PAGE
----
VIX (CBOE Volatility Index)

Written by True Tamplin, BSc, CEPF®

Reviewed by Subject Matter Experts

Updated on July 12, 2023

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What Is VIX (CBOE Volatility Index)?

VIX, also known as the CBOE Volatility Index, is a real-time market index created by the Chicago Board Options Exchange (CBOE).

It quantifies the market's expectation of 30-day forward-looking volatility derived from the prices of options on the S&P 500 stock index.

It provides insights into market expectations and can be used as a tool to assess risk and make investment decisions.

Brief History of the VIX

The VIX was introduced by the CBOE in 1993, providing the first standard tool for tracking market volatility.

Its calculation methodology was updated in 2003 to measure implied volatility from a wider range of S&P 500 index options.

Over the years, the VIX has been popularly dubbed the "fear gauge" or "fear index" due to its tendency to spike during periods of financial stress.

Understanding the VIX (CBOE Volatility Index)

Concept of Market Volatility

Market volatility refers to the rate at which the price of an asset, such as an index, security, or commodity, increases or decreases for a set of returns.

It's a statistical measure of dispersion and is often expressed through the standard deviation or variance between returns from the same security or market index.

How the VIX Is Calculated

The VIX Index calculation aims to depict expected future volatility by aggregating the weighted prices of many S&P 500 put and call options.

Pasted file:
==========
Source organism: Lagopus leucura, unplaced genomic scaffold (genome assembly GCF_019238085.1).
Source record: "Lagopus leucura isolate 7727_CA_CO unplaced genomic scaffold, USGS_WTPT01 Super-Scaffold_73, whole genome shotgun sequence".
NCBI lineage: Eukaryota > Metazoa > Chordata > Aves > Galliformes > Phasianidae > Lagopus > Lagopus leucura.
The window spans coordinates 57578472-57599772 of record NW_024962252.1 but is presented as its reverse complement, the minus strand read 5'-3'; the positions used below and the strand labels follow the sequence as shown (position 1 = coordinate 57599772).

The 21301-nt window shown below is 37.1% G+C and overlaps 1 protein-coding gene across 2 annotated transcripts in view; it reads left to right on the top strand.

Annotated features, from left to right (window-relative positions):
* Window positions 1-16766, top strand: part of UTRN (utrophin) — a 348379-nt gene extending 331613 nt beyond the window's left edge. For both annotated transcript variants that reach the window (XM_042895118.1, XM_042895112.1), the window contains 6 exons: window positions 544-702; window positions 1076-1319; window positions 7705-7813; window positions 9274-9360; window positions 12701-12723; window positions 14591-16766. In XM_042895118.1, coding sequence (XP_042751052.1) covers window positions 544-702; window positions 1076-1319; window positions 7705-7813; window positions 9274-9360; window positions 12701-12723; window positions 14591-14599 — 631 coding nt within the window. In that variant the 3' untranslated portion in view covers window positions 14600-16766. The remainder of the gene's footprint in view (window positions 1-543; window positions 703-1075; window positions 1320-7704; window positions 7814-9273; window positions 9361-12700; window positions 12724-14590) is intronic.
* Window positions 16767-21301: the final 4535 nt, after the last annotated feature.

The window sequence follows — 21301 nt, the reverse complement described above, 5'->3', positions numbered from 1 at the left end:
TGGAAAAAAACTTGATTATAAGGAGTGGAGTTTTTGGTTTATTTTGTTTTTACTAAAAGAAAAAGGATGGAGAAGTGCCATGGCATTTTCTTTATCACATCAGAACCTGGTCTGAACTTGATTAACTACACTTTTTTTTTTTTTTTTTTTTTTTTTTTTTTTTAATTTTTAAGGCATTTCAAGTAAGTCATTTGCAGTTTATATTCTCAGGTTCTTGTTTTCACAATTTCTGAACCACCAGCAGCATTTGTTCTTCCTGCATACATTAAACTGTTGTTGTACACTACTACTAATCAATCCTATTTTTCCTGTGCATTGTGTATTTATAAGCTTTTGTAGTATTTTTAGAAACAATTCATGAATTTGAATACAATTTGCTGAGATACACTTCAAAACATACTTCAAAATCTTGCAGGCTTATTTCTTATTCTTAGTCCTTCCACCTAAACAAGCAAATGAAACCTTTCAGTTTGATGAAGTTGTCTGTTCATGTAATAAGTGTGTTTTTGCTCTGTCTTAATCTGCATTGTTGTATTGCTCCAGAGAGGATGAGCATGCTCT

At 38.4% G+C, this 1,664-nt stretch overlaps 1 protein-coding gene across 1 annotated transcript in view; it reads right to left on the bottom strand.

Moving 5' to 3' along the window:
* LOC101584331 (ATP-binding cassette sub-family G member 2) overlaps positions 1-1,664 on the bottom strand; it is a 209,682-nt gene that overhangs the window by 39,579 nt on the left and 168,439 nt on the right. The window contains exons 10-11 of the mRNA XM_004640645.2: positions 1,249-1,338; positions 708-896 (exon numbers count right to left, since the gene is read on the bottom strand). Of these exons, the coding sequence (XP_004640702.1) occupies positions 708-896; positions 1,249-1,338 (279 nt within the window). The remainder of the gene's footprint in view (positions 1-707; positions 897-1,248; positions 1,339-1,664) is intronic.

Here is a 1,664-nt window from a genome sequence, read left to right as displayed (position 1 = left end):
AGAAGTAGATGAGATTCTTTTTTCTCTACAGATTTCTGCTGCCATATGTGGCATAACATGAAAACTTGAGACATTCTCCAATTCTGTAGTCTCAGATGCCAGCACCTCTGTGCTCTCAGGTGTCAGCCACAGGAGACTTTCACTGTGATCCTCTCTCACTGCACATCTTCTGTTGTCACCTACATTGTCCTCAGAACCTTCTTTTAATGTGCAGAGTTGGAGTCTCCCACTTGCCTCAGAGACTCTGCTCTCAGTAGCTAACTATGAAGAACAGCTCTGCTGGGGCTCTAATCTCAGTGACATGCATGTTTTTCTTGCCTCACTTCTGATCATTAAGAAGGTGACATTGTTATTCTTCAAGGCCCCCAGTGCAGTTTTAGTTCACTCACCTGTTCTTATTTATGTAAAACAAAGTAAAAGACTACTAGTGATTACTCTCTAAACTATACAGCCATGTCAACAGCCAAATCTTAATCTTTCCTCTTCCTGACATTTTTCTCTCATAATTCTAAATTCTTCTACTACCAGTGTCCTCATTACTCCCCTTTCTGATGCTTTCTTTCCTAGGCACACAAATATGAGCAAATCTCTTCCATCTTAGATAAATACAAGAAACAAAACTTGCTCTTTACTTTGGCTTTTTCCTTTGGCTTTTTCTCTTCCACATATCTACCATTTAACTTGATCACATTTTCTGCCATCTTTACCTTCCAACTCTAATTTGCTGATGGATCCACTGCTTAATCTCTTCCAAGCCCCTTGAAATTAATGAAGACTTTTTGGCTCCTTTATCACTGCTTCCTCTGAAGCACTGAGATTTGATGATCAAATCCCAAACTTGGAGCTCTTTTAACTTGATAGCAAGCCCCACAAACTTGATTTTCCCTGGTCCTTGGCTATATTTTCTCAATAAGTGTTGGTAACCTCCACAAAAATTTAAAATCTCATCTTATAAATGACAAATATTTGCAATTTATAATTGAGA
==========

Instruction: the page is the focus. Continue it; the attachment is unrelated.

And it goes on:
It provides a measure of market risk and investor sentiments by projecting the expected volatility of the S&P 500 index over the next 30 days.

Interpreting VIX Levels: High VIX and Low VIX Explained

High VIX levels typically indicate increased fear among investors, while low VIX levels suggest complacency.

As a rule of thumb, a VIX level above 30 is generally associated with a high level of fear due to increased uncertainty, while a value below 20 corresponds to a stable or complacent market.

Understanding the VIX (CBOE Volatility Index)

Role of VIX in Wealth Management

VIX as a Risk Measurement Tool

In wealth management, the VIX is often used as a risk measurement tool. By indicating how much volatility investors anticipate, it provides a sense of the risk and uncertainty they perceive in the market.

Thus, it can inform decisions around risk tolerance, asset allocation, and portfolio diversification.

Influence of VIX on Investment Strategies

The VIX can significantly influence investment strategies. For instance, when the VIX is high, wealth managers might shift towards defensive strategies, moving assets into less volatile securities or cash.

Conversely, a low VIX may signal an opportune time to implement more aggressive investment strategies.

VIX in Portfolio Diversification